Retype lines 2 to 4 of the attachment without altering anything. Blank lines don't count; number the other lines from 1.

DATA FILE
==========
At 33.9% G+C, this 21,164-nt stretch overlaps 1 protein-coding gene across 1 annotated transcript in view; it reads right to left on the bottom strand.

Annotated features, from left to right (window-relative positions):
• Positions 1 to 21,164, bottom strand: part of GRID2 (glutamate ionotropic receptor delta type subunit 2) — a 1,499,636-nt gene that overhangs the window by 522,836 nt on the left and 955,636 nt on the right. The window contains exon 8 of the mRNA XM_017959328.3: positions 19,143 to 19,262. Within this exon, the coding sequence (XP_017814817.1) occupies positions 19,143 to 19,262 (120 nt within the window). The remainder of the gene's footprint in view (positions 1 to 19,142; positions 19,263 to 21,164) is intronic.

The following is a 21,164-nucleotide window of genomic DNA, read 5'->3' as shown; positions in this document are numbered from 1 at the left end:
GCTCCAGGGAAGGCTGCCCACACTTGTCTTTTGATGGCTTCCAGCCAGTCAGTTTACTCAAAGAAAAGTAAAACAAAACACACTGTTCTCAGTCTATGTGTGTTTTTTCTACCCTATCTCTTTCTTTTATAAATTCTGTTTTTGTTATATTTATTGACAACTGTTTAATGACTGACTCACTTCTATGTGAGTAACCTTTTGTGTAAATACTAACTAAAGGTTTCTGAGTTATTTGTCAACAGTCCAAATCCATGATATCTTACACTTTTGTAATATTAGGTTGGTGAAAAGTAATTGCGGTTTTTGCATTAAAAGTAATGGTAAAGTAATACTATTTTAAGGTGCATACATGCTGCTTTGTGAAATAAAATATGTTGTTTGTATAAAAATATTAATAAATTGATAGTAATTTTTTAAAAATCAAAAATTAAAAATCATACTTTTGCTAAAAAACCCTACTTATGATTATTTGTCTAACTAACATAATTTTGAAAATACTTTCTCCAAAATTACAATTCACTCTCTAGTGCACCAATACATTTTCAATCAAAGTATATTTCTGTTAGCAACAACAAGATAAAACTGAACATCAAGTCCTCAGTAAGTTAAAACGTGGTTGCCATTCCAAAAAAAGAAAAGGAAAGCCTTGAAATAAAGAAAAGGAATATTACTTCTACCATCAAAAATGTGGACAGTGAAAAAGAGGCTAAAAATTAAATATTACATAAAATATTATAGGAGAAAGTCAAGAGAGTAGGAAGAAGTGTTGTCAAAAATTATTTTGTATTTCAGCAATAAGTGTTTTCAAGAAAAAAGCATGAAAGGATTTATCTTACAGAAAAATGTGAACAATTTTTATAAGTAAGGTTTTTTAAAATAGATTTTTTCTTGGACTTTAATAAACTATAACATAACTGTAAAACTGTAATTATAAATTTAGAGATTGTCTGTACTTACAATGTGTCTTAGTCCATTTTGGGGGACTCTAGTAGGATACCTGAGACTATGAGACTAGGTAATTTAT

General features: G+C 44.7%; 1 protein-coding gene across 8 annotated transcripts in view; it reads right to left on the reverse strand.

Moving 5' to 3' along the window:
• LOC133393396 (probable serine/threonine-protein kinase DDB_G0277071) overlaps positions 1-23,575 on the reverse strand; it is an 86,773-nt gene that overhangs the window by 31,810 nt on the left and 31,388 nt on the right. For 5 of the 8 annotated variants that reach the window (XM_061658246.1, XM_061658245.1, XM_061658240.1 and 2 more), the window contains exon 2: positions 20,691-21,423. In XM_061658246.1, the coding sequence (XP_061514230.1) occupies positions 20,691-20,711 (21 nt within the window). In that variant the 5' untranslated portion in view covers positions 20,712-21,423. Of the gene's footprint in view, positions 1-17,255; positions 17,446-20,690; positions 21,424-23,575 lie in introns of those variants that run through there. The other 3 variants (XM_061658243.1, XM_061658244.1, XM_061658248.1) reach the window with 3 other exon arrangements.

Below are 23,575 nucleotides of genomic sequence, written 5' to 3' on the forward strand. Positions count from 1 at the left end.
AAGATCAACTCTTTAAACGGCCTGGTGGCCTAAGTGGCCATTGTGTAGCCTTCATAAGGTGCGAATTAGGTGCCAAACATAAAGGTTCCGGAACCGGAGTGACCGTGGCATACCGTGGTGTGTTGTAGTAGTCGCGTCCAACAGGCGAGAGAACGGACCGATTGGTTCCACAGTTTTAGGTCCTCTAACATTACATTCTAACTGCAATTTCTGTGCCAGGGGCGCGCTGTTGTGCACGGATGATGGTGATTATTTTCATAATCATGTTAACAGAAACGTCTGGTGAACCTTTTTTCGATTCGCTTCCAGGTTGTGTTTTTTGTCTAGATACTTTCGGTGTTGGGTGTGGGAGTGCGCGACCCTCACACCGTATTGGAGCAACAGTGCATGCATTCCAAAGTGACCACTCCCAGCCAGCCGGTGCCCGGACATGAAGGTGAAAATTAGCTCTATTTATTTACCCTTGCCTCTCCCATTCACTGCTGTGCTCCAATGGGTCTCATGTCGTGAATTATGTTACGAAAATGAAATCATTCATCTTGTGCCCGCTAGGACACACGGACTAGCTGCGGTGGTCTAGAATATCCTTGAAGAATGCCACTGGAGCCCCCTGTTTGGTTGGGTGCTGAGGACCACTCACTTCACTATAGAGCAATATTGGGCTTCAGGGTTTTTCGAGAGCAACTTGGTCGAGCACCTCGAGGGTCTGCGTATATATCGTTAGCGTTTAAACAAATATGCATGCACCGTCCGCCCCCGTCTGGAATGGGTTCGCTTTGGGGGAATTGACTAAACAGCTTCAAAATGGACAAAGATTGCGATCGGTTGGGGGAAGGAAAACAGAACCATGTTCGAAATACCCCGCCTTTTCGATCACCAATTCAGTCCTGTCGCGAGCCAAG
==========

Annotated features, from left to right (window-relative positions):
• Positions 1 to 21,164, bottom strand: part of GRID2 (glutamate ionotropic receptor delta type subunit 2) — a 1,499,636-nt gene that overhangs the window by 522,836 nt on the left and 955,636 nt on the right. The window contains exon 8 of the mRNA XM_017959328.3: positions 19,143 to 19,262. Within this exon, the coding sequence (XP_017814817.1) occupies positions 19,143 to 19,262 (120 nt within the window). The remainder of the gene's footprint in view (positions 1 to 19,142; positions 19,263 to 21,164) is intronic.

The following is a 21,164-nucleotide window of genomic DNA, read 5'->3' as shown; positions in this document are numbered from 1 at the left end: